Each of us has defining moments, experiences that alter our lives forever. But what happens when these moments occur against our wills when our fates are vulnerable, even powerless, to the forces of nature, violence, political and social injustice?
Edwidge Danticat explores these transformative events in her new book of fiction, a work of connected stories, titled for a child character named Claire Limyè LanmèClaire of the Sea Light. Like Danticat's previous works (including Breath, Eyes, Memory
and Brother, I'm Dying
), this book has its foundation in her native Haiti, where she was born in 1969 and lived until the age of twelve when she moved to the United States.
In Claire of the Sea Light
, Haiti, once again, is her own formidable character. One with a deeply capricious nature: by turns sublime, terrible,...
Beyond the Book
Since its independence in 1804, Haiti has struggled with lawlessness, due in large part to being a former slave nation that, after it won its independence, was left with the massive challenge of creating a stable and autonomous society while being actively isolated by the dominant trading nations of France, Britain and the USA.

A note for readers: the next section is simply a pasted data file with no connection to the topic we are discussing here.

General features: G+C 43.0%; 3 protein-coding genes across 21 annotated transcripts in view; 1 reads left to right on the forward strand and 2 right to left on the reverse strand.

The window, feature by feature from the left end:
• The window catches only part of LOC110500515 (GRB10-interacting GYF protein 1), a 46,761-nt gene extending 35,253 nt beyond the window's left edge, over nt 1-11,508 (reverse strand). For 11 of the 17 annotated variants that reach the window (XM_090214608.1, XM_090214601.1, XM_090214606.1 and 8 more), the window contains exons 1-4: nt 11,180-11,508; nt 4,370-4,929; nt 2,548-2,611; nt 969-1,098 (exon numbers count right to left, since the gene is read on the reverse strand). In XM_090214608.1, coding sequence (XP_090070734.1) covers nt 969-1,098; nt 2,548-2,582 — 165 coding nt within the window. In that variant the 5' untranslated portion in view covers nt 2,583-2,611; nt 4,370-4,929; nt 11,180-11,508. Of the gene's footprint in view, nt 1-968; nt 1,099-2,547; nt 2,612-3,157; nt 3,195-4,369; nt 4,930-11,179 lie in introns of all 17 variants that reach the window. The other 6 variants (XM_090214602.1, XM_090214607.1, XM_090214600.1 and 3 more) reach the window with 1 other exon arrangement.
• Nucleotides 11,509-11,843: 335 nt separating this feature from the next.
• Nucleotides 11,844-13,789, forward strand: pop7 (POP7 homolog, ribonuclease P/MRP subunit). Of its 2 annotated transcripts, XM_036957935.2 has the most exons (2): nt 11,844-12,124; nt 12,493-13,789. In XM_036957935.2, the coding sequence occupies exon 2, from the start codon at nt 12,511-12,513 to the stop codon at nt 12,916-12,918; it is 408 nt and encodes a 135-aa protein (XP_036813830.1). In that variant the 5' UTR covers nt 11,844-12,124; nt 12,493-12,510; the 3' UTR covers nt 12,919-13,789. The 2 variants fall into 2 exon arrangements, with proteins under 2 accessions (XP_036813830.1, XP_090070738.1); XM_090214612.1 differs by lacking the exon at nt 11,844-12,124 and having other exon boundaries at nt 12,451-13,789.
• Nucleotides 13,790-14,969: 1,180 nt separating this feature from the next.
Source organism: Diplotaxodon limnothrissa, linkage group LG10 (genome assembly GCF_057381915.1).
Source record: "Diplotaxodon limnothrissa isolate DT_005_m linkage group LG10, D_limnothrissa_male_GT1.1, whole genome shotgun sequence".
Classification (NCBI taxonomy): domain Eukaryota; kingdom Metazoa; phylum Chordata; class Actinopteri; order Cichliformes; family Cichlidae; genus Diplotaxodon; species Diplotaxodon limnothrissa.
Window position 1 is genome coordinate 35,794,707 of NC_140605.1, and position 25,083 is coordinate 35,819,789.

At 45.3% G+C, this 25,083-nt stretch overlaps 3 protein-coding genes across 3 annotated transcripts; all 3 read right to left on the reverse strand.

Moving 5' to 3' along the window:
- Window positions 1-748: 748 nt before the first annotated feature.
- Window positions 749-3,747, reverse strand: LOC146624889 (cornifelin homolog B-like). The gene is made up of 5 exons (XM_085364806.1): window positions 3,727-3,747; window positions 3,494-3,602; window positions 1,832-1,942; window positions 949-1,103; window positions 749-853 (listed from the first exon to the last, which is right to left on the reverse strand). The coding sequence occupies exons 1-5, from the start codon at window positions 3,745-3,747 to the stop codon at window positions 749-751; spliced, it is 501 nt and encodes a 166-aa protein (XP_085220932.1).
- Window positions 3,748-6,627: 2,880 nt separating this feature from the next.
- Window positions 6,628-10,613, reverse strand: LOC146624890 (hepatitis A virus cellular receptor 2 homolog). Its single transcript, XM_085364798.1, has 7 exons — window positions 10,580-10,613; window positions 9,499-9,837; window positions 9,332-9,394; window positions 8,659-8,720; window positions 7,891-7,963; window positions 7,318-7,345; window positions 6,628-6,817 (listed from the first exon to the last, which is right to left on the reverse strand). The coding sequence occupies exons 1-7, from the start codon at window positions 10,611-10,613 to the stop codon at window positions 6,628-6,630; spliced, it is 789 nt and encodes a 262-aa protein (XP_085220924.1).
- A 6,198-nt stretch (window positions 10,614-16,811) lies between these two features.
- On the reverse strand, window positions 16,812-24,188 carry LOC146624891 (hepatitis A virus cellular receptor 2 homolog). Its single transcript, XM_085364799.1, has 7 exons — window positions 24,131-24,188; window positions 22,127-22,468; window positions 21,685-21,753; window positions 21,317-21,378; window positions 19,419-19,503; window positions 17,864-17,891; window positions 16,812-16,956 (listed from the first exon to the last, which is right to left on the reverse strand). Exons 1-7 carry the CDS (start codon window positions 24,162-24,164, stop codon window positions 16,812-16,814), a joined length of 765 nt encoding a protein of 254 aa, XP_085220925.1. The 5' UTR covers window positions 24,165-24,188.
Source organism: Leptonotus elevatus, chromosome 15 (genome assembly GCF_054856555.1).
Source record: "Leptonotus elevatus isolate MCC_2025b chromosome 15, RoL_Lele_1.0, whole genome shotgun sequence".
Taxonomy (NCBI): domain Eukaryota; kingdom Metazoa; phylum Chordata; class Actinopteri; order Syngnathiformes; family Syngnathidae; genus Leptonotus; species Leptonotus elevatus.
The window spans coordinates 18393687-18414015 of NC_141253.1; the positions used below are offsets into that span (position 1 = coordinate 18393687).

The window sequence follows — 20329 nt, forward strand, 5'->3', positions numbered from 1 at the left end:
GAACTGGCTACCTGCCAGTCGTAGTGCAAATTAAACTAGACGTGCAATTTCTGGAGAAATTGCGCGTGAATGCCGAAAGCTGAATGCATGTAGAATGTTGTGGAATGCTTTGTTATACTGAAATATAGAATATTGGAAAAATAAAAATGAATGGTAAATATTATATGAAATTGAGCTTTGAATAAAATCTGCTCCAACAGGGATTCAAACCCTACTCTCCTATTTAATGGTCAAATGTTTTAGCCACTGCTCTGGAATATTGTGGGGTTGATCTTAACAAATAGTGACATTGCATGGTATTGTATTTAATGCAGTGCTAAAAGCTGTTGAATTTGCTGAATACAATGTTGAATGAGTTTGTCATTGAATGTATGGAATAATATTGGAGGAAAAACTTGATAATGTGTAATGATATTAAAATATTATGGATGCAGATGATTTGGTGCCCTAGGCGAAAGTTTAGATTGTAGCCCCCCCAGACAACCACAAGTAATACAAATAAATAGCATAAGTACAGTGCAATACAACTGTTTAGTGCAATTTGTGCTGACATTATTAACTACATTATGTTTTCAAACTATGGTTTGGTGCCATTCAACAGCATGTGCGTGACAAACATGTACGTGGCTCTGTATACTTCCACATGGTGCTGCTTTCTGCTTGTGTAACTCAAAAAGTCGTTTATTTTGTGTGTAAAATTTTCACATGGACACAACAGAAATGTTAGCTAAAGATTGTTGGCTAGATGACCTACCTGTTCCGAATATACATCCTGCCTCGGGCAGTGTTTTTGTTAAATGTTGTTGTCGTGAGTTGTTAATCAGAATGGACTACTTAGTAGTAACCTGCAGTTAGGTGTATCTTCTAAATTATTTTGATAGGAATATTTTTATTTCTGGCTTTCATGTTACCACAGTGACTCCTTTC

Before 1804 Haiti was a French colony called St. Domingue that occupied the entire island of Hispaniola. By the 1760s it had become the most profitable colony in the Americas, with highly successful sugar and coffee industries. With this success, however, came the exploitation of African slaves. The French Revolution inspired slaves in northern St. Domingue to organize a rebellion, which began in 1791. This rebellion, known as the Haitian Revolution,...